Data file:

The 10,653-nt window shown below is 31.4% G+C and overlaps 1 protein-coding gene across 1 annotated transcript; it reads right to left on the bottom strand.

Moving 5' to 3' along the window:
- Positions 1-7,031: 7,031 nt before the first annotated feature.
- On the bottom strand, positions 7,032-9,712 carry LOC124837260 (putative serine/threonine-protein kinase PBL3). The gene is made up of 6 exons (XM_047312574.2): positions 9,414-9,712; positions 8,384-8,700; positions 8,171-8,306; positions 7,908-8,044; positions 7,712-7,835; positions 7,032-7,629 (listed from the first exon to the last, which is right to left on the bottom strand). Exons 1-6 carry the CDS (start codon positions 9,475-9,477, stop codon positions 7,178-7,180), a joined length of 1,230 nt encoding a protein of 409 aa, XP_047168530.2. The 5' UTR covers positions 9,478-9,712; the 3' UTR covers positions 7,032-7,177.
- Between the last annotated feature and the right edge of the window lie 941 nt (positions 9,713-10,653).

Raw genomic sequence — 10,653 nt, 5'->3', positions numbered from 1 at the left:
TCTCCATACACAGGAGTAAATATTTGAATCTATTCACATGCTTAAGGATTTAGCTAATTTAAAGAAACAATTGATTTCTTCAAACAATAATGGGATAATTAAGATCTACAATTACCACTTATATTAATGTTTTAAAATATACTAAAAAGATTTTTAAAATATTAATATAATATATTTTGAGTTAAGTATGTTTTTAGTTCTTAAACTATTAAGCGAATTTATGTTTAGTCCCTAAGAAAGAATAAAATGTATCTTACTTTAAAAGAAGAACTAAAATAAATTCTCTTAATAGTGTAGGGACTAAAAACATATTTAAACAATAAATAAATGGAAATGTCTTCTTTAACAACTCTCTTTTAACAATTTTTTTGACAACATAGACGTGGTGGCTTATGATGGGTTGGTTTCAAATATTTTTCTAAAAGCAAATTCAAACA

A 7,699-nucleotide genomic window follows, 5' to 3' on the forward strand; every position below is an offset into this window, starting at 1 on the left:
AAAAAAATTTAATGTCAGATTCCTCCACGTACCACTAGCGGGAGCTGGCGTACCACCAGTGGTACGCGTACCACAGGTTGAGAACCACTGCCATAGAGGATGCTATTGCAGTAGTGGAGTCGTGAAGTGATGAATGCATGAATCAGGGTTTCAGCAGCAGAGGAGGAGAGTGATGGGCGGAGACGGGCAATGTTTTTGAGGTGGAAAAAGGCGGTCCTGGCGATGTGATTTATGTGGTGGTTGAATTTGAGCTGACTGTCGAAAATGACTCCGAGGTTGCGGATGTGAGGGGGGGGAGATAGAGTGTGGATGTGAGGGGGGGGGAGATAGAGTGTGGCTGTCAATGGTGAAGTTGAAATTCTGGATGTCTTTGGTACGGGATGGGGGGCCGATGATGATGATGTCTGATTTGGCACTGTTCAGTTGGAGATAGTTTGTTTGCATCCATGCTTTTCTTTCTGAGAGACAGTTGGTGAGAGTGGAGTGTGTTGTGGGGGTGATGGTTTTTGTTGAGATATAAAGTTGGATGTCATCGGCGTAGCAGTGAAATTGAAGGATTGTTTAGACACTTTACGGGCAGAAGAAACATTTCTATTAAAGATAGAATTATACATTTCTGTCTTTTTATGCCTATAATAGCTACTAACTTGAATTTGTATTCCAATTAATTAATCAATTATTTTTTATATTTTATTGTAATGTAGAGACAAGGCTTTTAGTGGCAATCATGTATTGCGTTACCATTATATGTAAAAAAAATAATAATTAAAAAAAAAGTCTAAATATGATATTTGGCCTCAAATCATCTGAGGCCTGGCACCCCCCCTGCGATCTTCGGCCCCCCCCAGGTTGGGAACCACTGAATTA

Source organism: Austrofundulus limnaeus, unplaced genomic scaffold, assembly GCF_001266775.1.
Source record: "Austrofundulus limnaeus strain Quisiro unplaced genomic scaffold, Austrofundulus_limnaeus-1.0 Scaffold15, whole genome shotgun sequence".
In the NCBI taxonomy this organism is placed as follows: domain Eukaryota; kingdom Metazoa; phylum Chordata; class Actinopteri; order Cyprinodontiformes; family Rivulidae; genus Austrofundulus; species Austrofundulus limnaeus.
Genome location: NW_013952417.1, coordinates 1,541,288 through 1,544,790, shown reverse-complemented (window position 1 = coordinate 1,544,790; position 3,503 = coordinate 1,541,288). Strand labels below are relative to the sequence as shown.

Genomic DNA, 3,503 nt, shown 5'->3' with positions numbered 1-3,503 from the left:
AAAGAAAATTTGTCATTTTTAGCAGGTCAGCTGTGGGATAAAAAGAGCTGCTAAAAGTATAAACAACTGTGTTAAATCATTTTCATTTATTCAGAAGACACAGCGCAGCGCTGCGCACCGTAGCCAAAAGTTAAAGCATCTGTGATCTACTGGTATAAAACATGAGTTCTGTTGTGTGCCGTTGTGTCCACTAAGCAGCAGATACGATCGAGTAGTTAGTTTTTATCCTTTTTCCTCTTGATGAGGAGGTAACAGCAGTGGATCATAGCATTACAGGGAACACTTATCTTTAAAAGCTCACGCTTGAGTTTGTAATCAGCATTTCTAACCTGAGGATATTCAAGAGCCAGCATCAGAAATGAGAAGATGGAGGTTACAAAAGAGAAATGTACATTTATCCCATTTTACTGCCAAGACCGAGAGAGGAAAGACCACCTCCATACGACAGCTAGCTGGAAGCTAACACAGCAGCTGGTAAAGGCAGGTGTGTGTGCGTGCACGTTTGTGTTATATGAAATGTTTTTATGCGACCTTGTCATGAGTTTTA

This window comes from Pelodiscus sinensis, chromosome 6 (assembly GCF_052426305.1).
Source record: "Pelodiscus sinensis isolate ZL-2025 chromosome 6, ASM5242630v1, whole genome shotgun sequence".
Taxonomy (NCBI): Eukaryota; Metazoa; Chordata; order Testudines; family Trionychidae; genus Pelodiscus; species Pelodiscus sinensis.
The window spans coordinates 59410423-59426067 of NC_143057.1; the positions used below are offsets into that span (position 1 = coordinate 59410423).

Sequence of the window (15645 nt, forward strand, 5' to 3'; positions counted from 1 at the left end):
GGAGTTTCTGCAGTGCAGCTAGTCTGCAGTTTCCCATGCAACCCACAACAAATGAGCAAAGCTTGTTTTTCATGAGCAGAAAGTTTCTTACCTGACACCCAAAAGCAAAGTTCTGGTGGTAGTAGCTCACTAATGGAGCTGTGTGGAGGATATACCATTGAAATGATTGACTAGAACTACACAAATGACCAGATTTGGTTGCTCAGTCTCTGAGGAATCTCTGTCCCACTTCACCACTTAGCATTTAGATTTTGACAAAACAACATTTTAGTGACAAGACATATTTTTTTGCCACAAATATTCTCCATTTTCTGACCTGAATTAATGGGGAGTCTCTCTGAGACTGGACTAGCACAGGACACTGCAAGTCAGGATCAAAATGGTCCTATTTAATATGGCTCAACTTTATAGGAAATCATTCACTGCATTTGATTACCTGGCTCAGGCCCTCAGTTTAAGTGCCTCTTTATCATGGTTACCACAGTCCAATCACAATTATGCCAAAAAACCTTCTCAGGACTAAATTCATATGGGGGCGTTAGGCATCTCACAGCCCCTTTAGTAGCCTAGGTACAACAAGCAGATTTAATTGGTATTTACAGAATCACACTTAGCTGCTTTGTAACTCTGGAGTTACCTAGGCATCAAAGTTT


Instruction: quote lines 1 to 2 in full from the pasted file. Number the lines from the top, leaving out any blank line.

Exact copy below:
The 10,653-nt window shown below is 31.4% G+C and overlaps 1 protein-coding gene across 1 annotated transcript; it reads right to left on the bottom strand.

Moving 5' to 3' along the window: